Ensuring the Role and Rights of System Users and Families in the Future System

Today I attended a meeting of a group of local advocates who are concerned that the future of our mental health, developmental disabilities, and substance abuse services must not go the way of the past and present. We talked about ensuring real service quality, about approaches to ensuring that the rights of clients are protected and that they are empowered through customer services and client rights processes. We talked about the need for these functions to be undertaken independently of providers or care managers.

Two things stood out in our conversation.  One is that Consumer and Family Advisory Committees must maintain a meaningful role in service development, management, and in setting and monitoring service outcomes.   And since according to many serving on these committees and on the State CFAC, local CFACs perform very differently and have different levels of input into the actions of their MCOs, it would seem that advocates should ask DHHS first to ensure that mental health management contractors have in their contracts a commitment to establish advisory committees made up of clients and family members and that all committees should be trained together to ensure that these committees are empowered, vocal, and interactive with their communities so they can help MCOs develop responsive systems.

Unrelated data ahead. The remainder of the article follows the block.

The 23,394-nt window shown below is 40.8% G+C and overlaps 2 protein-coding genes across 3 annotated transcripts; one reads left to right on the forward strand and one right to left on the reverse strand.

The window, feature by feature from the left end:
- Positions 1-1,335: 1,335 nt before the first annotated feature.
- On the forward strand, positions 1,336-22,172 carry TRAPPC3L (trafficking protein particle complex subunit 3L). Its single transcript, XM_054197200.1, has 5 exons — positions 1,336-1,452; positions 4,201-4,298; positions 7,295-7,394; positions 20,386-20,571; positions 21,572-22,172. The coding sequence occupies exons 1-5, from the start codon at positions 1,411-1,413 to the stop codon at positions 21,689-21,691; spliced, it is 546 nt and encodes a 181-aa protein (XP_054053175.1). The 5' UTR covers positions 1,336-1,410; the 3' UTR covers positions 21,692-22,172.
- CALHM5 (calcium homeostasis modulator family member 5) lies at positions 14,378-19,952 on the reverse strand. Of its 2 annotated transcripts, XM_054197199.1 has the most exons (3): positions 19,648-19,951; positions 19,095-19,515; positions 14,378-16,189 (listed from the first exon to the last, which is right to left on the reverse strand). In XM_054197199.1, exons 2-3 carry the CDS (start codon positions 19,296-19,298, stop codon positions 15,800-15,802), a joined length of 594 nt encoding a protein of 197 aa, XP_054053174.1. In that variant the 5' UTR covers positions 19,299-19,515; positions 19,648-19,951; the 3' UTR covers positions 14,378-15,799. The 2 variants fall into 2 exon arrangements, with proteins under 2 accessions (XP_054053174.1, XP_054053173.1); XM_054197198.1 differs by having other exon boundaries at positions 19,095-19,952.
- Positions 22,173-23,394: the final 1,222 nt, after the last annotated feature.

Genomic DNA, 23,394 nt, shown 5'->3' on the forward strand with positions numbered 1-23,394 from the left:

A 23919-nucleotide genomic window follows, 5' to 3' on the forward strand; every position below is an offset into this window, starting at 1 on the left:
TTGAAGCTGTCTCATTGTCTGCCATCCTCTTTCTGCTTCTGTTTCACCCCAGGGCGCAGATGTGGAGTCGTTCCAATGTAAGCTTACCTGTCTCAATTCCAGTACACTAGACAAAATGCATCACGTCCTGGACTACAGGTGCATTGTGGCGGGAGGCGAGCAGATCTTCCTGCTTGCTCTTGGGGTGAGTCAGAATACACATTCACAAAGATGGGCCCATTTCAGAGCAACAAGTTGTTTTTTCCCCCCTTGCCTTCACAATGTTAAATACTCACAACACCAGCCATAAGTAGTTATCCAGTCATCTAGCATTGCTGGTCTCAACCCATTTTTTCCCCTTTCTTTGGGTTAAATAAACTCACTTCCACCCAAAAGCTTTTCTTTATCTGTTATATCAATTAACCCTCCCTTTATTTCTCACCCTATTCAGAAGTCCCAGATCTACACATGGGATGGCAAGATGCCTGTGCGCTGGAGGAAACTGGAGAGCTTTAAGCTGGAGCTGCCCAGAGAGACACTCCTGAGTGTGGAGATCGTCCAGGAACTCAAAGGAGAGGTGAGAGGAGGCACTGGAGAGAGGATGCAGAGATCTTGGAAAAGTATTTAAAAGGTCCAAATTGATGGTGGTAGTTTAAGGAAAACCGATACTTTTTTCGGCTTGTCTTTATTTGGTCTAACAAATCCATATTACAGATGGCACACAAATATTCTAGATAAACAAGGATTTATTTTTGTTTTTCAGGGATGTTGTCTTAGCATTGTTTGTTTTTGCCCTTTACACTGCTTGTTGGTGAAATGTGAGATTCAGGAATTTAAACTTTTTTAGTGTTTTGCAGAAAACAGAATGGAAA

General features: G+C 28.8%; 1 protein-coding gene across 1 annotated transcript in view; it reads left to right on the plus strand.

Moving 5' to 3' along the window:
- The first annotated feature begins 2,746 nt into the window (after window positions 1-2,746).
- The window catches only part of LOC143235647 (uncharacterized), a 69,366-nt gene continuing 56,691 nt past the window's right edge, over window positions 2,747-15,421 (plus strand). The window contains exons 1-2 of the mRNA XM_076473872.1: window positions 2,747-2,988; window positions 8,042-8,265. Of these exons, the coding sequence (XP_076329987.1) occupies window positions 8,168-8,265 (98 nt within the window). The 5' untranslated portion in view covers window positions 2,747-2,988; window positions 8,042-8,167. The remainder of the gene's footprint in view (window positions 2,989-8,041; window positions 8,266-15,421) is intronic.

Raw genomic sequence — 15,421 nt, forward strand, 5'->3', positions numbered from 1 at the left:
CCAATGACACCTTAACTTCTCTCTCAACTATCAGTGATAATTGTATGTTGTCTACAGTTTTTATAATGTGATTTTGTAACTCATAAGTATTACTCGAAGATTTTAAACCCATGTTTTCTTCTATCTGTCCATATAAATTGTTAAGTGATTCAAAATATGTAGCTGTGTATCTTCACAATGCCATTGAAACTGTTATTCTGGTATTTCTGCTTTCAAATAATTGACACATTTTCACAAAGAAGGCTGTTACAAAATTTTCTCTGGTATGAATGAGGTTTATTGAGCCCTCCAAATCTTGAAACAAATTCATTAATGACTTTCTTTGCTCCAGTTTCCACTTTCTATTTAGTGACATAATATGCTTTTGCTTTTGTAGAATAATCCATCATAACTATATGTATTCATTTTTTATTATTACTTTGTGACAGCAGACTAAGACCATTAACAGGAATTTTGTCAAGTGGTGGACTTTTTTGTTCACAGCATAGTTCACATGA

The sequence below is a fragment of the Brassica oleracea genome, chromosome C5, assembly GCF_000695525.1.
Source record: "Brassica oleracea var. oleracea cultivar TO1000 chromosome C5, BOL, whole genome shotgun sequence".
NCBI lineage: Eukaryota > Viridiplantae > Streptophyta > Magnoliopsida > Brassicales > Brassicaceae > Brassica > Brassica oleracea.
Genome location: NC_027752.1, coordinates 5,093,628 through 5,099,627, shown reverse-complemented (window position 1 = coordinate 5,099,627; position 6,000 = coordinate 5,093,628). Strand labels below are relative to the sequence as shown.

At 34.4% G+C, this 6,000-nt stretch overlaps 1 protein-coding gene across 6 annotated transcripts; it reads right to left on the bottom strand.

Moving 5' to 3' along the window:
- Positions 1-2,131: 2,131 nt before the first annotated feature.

The other idea was that we should ensure that there are separate ombudsmen who can follow up on customer concerns and rights issues. Some advocates have, for some time, felt that ‘consumer affairs’ offices should be contracted to separate agencies in order to maintain safety for the person registering a concern and in order to look at the issue with no bias except to work as an advocate and resolve issues in a way that helps a person feel empowered.  This means that taking an issue forward would not result in a set-back in recovery, but would actually enhance a person’s mental health because they have respectfully and gainfully participated in a problem-solving process.

I am sure that other communities have ideas about how to make their experiences with the system more productive and satisfying.  This is a great time for us to be talking about these things and sending our input to the Secretary’s office and to the office of the Director of DMHDDSAS.

Your input to NC CANSO and your advocacy to state leaders are much valued!

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